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2016 Mitigating Risk: Key Litigation Developments

Consumer Class Actions >> Our Best Offer: Rule 68 and TCPA Class Actions

April 5, 2016

The Telephone Consumer Protection Act (TCPA) imposes significant restrictions on automatically dialed calls, including prohibitions against virtually all automated calls and text messages to cell phones. The TCPA also offers recoveries of $500 per violation, and $1,500 for a willful violation. It is not surprising, therefore, that plaintiffs have been filing more and more class actions under the TCPA in recent years.

Recent Federal Communications Commission (FCC) rulings that “automatic telephone dialing systems” (ATDS) include devices that merely have the future (as opposed to the current) capacity to dial random or preselected lists of phone numbers, and that human intervention in an ATDS’s calling process will not protect the caller if the device qualifies as an ATDS, likely will encourage even more TCPA litigation.

One procedural tactic for defending TCPA class actions that had gained momentum in recent years was the “offer of judgment” under Federal Rule of Civil Procedure 68, where a defendant offers the plaintiff judgment on specified terms and, if the plaintiff rejects the offer and obtains a less favorable judgment, the plaintiff will be liable for costs incurred by the defendant after the offer was made. Some courts had ruled that an unaccepted Rule 68 offer of all relief available to the individual plaintiff moots a class action if made prior to certification of a class.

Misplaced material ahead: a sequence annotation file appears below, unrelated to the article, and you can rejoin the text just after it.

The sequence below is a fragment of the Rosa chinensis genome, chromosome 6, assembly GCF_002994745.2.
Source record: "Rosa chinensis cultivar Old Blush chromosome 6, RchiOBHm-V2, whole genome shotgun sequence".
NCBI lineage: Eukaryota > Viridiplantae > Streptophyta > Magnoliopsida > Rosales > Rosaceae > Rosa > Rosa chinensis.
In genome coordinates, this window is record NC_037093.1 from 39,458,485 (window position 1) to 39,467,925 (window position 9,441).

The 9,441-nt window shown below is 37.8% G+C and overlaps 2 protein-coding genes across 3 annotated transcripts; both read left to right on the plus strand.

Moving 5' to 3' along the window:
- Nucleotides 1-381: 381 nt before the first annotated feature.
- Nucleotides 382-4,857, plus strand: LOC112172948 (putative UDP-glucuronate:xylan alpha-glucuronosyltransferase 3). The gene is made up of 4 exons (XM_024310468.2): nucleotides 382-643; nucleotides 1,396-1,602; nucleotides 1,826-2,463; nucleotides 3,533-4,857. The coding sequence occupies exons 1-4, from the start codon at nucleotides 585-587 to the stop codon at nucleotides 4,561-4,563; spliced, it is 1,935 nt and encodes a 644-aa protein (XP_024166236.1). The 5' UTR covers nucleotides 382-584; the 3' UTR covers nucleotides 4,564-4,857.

In January 2016, the U.S. Supreme Court limited the utility of the Rule 68 offer as a settlement tactic in TCPA class actions. In the case before the Court, an ad agency engaged in a mobile marketing campaign for the U.S. Navy. One individual who received an unauthorized text message sued the agency. The agency offered the plaintiff a judgment of $1,503 for each call he had received, all reasonable costs he would have recovered if he had prevailed, and an injunction prohibiting the agency from repeating the alleged wrongdoing. The plaintiff did not accept the offer and the agency moved to dismiss the case as moot. The Supreme Court held that an unaccepted offer of judgment did not moot the plaintiff’s case.

The Court declined to address whether a defendant might be able to moot a case by actually depositing the full amount of the plaintiff’s claim with the court and by having the court enter judgment in that plaintiff’s favor. And in March 2016, a federal court in New York ruled that this approach indeed mooted a TCPA class action. In that case, the defendant deposited $1,503, plus $400 in court costs, with the clerk of court and then moved for judgment in the plaintiff’s favor. The court granted the motion and held that the class action had become moot.


  • With statutory penalties of up to $1,500 per call, the cost of a single campaign that violates the TCPA — even inadvertently — can be staggering.
  • Firms that use telemarketing, text messaging, or other similar methods of communication should continue to be vigilant in regularly reviewing their practices to ensure that they comply with the TCPA and the FCC’s rules.
  • Companies that receive TCPA class action claims still can consider making an early settlement offer to the named plaintiff, and even depositing a payment to that plaintiff with the court. If the plaintiff’s counsel lacks a suitable replacement for the named plaintiff, depositing payment with the clerk that extends full potential relief to that named plaintiff may moot the case and undermine the class action.